Philadelphia's "I Voted" stickers were designed by a local high schooler. (Danya Henninger/Billy Penn)

💡 Get Philly smart 💡
with BP’s free daily newsletter

Read the news of the day in less than 10 minutes — not that we’re counting.

Did you cast a mail ballot for the May primary election? Check the below list of names to make sure there isn’t a problem with what you sent in. If there is, you have a chance to fix it and make sure your vote counts.

The Office of City Commissioners released a list of nearly 1,400 Philly voters whose mail ballots were received with errors. The issues include:

  • No signature on the exterior envelope
  • No date on the exterior envelope
  • Potentially incorrect date on the envelope
  • No secrecy envelope (aka a “naked ballot”)

No, elections officials haven’t yet started counting the votes in the mail ballots — they’re not allowed to do that until the polls open at 7 a.m. on May 16, per Pennsylvania law.

But Philadelphia has machines that sort the sealed ballots in advance, separating them into groups by zip code. The machines can tell if a secrecy envelope is missing just by the weight of the whole mail ballot package, and administrative staff can tell by looking at the outer envelope if the date or signature isn’t there.

Especially in a race as close as this Democratic mayoral primary, every vote could make a huge difference. Over 95k mail ballots were requested for this election in Philadelphia, and as of Sunday, 51% had been returned, per Dept. of State data.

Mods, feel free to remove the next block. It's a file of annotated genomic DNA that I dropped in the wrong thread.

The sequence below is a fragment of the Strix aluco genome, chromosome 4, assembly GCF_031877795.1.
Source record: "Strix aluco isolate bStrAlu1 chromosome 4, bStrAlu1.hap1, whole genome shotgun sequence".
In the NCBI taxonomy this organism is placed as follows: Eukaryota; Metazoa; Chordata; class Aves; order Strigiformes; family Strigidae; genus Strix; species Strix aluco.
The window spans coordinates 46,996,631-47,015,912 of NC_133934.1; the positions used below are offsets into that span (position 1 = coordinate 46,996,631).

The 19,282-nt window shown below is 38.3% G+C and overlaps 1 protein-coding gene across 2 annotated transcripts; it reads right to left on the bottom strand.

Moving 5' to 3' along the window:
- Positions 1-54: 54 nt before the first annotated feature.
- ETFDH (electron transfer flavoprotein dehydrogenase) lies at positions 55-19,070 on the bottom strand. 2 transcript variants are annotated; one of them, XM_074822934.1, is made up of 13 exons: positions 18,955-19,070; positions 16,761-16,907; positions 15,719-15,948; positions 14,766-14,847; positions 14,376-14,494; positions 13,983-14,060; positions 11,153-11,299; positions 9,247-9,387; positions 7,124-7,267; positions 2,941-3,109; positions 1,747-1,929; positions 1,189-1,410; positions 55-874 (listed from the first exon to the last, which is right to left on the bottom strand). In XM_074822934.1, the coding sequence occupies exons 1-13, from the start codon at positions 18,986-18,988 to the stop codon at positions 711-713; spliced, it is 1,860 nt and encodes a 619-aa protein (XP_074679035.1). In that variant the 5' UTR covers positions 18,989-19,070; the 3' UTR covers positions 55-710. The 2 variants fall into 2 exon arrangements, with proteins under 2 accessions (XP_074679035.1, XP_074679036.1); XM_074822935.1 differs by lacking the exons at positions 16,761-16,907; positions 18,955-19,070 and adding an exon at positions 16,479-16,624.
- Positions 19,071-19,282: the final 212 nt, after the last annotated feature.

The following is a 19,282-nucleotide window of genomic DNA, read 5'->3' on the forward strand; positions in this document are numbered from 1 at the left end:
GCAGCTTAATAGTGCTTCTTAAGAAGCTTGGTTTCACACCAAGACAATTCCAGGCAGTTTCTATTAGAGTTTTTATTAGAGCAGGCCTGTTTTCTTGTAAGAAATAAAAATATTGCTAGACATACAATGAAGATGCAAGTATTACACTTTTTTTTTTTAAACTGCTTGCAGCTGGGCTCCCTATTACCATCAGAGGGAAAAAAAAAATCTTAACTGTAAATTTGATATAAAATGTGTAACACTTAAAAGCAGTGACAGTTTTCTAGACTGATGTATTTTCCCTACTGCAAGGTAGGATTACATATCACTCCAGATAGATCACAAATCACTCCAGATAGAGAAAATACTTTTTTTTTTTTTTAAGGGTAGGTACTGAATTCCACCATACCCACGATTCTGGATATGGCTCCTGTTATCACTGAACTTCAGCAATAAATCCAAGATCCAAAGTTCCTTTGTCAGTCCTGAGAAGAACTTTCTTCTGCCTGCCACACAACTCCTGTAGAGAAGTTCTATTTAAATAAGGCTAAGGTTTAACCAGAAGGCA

The most common error in returned ballots was a missing date: more than 1,100 voters didn’t write one on the back of their outer envelope. Another 50 or so put down a potentially incorrect date, while nearly 75 people never signed it. Around 140 voters skipped the inner secrecy envelope.

Anyone on the lists below can still get a replacement ballot at the County Board of Elections office in City Hall Room 140. The office will be open Sunday 10 a.m. to 3 p.m., Monday 9 a.m. to 5 p.m., and Tuesday (Election Day) from 9 a.m. to 7:30 p.m.

Just like mail ballots that were received at voters’ addresses in recent weeks, these replacements can be dropped off at one of the secure locations throughout the city, or returned right there at City Hall.

If you or someone you know is on the list but can’t get to the City Hall office in time due to a disability, they can authorize a designated agent to pick up and/or return their completed ballot.

If you’re on the list but aren’t able to get a replacement using the instructions above, you can request a provisional ballot at your polling place on Election Day. Provisional ballots are the last to be counted.

Below is the list of ballots with errors, which is searchable by name.